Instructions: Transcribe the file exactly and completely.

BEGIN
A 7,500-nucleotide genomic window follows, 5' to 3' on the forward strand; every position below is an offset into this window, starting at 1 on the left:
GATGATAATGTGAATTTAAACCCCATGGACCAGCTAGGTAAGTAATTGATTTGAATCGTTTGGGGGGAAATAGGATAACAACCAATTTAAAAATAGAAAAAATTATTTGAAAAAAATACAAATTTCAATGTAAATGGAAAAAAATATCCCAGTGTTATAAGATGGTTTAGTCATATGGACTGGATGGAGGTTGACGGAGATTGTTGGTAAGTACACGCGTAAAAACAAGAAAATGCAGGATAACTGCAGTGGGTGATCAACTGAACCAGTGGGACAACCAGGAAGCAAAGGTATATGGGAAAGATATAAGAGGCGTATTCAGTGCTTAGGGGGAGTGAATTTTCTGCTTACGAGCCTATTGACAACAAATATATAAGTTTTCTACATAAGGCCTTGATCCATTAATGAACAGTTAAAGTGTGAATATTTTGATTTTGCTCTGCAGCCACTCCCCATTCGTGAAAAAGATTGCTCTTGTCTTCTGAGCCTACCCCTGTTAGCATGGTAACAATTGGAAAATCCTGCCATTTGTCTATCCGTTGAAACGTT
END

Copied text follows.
A 7,500-nucleotide genomic window follows, 5' to 3' on the forward strand; every position below is an offset into this window, starting at 1 on the left:
GATGATAATGTGAATTTAAACCCCATGGACCAGCTAGGTAAGTAATTGATTTGAATCGTTTGGGGGGAAATAGGATAACAACCAATTTAAAAATAGAAAAAATTATTTGAAAAAAATACAAATTTCAATGTAAATGGAAAAAAATATCCCAGTGTTATAAGATGGTTTAGTCATATGGACTGGATGGAGGTTGACGGAGATTGTTGGTAAGTACACGCGTAAAAACAAGAAAATGCAGGATAACTGCAGTGGGTGATCAACTGAACCAGTGGGACAACCAGGAAGCAAAGGTATATGGGAAAGATATAAGAGGCGTATTCAGTGCTTAGGGGGAGTGAATTTTCTGCTTACGAGCCTATTGACAACAAATATATAAGTTTTCTACATAAGGCCTTGATCCATTAATGAACAGTTAAAGTGTGAATATTTTGATTTTGCTCTGCAGCCACTCCCCATTCGTGAAAAAGATTGCTCTTGTCTTCTGAGCCTACCCCTGTTAGCATGGTAACAATTGGAAAATCCTGCCATTTGTCTATCCGTTGAAACGTT